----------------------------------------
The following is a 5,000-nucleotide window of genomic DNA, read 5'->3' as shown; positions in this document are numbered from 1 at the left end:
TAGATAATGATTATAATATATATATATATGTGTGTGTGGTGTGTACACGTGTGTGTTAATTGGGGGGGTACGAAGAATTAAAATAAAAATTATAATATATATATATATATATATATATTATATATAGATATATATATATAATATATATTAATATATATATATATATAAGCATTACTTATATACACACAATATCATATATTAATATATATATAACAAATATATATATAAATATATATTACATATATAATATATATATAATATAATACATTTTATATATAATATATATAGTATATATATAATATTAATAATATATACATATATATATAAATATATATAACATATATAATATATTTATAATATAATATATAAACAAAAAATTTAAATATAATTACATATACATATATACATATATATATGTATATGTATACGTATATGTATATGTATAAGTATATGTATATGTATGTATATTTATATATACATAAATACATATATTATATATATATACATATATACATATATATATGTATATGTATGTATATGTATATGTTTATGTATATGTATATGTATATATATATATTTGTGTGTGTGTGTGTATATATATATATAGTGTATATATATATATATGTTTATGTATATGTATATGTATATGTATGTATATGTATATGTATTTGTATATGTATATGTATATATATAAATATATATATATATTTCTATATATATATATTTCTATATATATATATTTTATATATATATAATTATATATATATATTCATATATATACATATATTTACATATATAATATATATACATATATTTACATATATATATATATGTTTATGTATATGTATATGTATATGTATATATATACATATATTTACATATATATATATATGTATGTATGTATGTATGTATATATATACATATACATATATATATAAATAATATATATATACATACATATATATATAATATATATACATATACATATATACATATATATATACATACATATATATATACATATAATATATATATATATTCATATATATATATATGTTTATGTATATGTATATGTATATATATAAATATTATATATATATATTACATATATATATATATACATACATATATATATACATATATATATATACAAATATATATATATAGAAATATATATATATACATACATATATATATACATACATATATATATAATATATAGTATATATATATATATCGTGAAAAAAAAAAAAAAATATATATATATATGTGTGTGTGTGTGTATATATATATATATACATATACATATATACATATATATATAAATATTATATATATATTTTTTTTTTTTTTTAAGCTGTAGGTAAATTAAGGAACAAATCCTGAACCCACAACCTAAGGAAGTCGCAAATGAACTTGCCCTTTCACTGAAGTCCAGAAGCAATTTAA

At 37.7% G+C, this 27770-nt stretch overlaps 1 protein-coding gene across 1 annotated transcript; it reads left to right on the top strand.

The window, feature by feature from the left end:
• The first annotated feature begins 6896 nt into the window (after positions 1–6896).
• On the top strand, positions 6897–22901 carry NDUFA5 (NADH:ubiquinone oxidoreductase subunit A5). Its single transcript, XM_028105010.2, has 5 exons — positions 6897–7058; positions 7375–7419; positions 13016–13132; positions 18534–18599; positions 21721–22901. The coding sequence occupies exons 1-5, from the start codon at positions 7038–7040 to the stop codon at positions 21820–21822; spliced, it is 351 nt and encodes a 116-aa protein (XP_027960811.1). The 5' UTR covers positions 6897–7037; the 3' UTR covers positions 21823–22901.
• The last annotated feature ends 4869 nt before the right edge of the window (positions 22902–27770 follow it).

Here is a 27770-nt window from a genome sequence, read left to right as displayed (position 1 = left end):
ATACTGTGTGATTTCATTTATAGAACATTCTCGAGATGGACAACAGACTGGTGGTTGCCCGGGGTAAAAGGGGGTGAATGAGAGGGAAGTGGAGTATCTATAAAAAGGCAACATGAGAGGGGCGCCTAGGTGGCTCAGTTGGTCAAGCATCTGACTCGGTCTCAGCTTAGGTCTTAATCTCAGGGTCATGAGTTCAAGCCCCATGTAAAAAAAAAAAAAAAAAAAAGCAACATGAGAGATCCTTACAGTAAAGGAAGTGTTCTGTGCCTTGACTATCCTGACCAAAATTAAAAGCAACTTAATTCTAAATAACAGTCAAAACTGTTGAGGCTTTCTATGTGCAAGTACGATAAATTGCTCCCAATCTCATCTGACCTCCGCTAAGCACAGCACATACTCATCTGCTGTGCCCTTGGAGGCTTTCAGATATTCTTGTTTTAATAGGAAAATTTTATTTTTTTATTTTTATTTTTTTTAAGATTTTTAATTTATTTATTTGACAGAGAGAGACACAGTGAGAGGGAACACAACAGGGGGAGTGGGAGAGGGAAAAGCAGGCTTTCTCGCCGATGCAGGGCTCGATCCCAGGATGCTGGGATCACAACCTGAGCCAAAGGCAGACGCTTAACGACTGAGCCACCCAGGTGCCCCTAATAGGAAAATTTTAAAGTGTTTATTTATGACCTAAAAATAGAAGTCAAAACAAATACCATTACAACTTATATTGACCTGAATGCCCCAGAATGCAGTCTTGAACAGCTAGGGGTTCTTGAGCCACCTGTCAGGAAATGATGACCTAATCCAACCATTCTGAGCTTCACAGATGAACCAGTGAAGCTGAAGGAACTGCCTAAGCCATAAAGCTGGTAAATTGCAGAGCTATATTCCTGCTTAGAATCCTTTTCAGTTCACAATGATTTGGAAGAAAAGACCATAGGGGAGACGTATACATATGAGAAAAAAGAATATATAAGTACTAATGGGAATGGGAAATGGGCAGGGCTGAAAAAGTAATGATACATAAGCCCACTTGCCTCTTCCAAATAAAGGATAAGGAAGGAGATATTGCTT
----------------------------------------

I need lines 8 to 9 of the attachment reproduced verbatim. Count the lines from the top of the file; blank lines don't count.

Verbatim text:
Here is a 27770-nt window from a genome sequence, read left to right as displayed (position 1 = left end):
ATACTGTGTGATTTCATTTATAGAACATTCTCGAGATGGACAACAGACTGGTGGTTGCCCGGGGTAAAAGGGGGTGAATGAGAGGGAAGTGGAGTATCTATAAAAAGGCAACATGAGAGGGGCGCCTAGGTGGCTCAGTTGGTCAAGCATCTGACTCGGTCTCAGCTTAGGTCTTAATCTCAGGGTCATGAGTTCAAGCCCCATGTAAAAAAAAAAAAAAAAAAAAGCAACATGAGAGATCCTTACAGTAAAGGAAGTGTTCTGTGCCTTGACTATCCTGACCAAAATTAAAAGCAACTTAATTCTAAATAACAGTCAAAACTGTTGAGGCTTTCTATGTGCAAGTACGATAAATTGCTCCCAATCTCATCTGACCTCCGCTAAGCACAGCACATACTCATCTGCTGTGCCCTTGGAGGCTTTCAGATATTCTTGTTTTAATAGGAAAATTTTATTTTTTTATTTTTATTTTTTTTAAGATTTTTAATTTATTTATTTGACAGAGAGAGACACAGTGAGAGGGAACACAACAGGGGGAGTGGGAGAGGGAAAAGCAGGCTTTCTCGCCGATGCAGGGCTCGATCCCAGGATGCTGGGATCACAACCTGAGCCAAAGGCAGACGCTTAACGACTGAGCCACCCAGGTGCCCCTAATAGGAAAATTTTAAAGTGTTTATTTATGACCTAAAAATAGAAGTCAAAACAAATACCATTACAACTTATATTGACCTGAATGCCCCAGAATGCAGTCTTGAACAGCTAGGGGTTCTTGAGCCACCTGTCAGGAAATGATGACCTAATCCAACCATTCTGAGCTTCACAGATGAACCAGTGAAGCTGAAGGAACTGCCTAAGCCATAAAGCTGGTAAATTGCAGAGCTATATTCCTGCTTAGAATCCTTTTCAGTTCACAATGATTTGGAAGAAAAGACCATAGGGGAGACGTATACATATGAGAAAAAAGAATATATAAGTACTAATGGGAATGGGAAATGGGCAGGGCTGAAAAAGTAATGATACATAAGCCCACTTGCCTCTTCCAAATAAAGGATAAGGAAGGAGATATTGCTT